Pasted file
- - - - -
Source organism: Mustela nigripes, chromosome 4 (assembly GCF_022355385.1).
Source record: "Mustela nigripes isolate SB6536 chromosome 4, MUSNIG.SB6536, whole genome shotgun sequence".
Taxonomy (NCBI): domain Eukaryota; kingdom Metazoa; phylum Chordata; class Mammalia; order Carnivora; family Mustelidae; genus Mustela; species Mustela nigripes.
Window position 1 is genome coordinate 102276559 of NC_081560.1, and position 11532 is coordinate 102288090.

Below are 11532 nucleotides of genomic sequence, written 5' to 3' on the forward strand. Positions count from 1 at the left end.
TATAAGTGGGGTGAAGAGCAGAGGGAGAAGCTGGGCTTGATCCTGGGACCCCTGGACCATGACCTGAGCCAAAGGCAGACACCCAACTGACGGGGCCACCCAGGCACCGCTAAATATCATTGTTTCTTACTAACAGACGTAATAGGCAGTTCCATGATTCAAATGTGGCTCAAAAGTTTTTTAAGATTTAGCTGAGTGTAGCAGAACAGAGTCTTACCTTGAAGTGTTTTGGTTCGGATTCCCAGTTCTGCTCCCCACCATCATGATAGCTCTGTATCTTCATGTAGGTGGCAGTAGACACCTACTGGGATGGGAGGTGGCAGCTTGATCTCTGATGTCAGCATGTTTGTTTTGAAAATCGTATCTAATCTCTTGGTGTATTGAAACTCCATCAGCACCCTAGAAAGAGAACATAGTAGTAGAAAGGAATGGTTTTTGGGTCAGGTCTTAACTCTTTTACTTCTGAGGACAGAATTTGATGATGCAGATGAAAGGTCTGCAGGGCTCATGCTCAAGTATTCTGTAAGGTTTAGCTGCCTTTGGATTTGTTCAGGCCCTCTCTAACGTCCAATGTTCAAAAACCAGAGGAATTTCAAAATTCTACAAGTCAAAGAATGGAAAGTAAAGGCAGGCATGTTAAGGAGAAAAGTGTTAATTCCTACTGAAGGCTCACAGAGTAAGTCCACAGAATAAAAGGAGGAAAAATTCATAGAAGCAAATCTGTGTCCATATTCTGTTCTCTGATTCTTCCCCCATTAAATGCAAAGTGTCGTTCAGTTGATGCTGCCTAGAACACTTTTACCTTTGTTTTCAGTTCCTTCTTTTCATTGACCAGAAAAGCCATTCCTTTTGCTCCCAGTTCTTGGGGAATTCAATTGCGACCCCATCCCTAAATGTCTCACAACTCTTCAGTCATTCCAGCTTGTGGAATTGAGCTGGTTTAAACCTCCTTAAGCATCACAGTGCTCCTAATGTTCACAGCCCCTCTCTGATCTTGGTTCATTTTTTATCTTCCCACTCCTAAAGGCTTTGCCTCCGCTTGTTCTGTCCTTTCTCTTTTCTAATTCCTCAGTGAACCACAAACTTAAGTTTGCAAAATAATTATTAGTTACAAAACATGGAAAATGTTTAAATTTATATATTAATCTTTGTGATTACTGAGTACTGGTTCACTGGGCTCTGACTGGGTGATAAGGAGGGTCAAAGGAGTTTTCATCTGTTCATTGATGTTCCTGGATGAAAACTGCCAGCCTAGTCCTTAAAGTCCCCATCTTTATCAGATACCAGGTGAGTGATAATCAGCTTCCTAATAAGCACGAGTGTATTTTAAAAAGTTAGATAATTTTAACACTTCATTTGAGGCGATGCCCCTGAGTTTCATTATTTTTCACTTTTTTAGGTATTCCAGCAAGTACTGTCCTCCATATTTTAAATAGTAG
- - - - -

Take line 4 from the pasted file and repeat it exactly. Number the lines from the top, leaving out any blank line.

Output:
Window position 1 is genome coordinate 102276559 of NC_081560.1, and position 11532 is coordinate 102288090.